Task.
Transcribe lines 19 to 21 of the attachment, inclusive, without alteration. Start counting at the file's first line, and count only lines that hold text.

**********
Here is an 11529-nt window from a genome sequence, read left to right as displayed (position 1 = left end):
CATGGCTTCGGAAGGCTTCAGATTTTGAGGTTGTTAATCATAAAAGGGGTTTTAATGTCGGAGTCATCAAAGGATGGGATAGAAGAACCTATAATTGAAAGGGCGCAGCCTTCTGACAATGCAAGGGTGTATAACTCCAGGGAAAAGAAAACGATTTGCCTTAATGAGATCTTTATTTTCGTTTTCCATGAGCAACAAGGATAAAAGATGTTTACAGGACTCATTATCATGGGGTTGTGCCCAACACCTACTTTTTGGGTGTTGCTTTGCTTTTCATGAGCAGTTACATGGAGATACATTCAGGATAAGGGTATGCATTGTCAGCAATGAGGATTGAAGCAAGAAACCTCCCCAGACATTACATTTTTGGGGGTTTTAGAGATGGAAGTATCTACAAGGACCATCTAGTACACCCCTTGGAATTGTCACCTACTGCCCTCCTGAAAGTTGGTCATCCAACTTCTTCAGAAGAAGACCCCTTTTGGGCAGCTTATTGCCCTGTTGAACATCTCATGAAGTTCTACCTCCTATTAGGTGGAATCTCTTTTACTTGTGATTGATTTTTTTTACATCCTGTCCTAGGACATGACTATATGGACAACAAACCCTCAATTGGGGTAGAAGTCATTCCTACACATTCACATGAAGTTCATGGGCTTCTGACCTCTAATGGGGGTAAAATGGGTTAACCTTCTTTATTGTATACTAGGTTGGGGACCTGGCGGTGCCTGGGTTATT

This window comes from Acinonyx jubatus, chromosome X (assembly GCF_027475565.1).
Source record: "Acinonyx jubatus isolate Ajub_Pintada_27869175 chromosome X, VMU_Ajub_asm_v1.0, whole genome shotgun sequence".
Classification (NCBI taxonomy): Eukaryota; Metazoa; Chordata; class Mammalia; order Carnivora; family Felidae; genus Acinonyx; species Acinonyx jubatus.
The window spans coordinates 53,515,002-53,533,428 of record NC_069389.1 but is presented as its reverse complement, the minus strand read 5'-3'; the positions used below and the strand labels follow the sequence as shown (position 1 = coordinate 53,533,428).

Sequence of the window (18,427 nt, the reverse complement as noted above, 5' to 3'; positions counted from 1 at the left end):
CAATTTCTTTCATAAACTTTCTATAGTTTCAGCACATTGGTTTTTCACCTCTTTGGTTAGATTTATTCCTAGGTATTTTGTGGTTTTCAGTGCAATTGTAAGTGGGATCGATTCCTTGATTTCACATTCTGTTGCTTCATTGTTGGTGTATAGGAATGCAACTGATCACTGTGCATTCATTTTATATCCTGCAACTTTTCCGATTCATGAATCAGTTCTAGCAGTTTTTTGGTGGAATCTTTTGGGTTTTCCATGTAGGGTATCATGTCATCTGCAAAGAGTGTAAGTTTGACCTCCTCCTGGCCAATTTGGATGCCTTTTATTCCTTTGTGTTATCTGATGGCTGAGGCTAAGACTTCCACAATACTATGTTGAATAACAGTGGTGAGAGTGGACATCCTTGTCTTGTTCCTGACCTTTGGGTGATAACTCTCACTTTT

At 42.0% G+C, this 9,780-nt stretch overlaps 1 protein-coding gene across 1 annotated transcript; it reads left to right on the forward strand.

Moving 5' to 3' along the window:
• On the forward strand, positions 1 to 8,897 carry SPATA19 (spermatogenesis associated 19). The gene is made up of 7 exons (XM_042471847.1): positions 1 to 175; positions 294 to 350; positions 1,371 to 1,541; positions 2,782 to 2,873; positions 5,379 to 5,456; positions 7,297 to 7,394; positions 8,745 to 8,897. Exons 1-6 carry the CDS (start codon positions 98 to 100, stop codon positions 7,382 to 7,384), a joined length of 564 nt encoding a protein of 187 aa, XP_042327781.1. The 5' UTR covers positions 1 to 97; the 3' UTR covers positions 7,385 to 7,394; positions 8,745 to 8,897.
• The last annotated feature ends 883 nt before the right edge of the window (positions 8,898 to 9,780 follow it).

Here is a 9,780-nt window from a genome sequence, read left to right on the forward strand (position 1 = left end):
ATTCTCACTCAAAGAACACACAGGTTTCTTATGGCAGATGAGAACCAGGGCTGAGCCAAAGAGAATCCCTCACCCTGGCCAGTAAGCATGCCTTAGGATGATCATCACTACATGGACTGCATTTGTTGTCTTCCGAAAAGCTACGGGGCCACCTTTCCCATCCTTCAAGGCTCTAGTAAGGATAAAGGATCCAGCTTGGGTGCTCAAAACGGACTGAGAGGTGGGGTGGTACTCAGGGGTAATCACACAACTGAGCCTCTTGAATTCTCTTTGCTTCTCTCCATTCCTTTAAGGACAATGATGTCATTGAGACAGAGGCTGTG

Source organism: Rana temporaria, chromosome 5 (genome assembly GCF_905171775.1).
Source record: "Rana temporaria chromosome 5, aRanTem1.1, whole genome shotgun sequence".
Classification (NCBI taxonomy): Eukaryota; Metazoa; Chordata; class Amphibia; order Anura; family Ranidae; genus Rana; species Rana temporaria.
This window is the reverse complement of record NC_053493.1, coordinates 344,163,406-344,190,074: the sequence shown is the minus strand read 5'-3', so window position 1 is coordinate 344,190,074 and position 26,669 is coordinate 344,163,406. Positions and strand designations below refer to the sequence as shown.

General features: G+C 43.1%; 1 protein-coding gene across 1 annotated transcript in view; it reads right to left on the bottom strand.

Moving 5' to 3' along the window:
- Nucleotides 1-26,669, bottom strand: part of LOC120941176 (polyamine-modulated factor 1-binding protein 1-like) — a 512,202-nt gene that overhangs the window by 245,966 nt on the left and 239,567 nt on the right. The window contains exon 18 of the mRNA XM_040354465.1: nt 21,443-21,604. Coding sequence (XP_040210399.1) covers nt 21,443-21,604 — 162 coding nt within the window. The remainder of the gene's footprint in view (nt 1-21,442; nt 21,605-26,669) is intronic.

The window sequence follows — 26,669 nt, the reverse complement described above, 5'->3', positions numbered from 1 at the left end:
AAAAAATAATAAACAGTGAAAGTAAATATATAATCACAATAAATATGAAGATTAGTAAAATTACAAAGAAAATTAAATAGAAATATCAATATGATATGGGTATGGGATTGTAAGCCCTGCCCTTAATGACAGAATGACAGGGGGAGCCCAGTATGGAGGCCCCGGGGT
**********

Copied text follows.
General features: G+C 43.1%; 1 protein-coding gene across 1 annotated transcript in view; it reads right to left on the bottom strand.

Moving 5' to 3' along the window:
- Nucleotides 1-26,669, bottom strand: part of LOC120941176 (polyamine-modulated factor 1-binding protein 1-like) — a 512,202-nt gene that overhangs the window by 245,966 nt on the left and 239,567 nt on the right. The window contains exon 18 of the mRNA XM_040354465.1: nt 21,443-21,604. Coding sequence (XP_040210399.1) covers nt 21,443-21,604 — 162 coding nt within the window. The remainder of the gene's footprint in view (nt 1-21,442; nt 21,605-26,669) is intronic.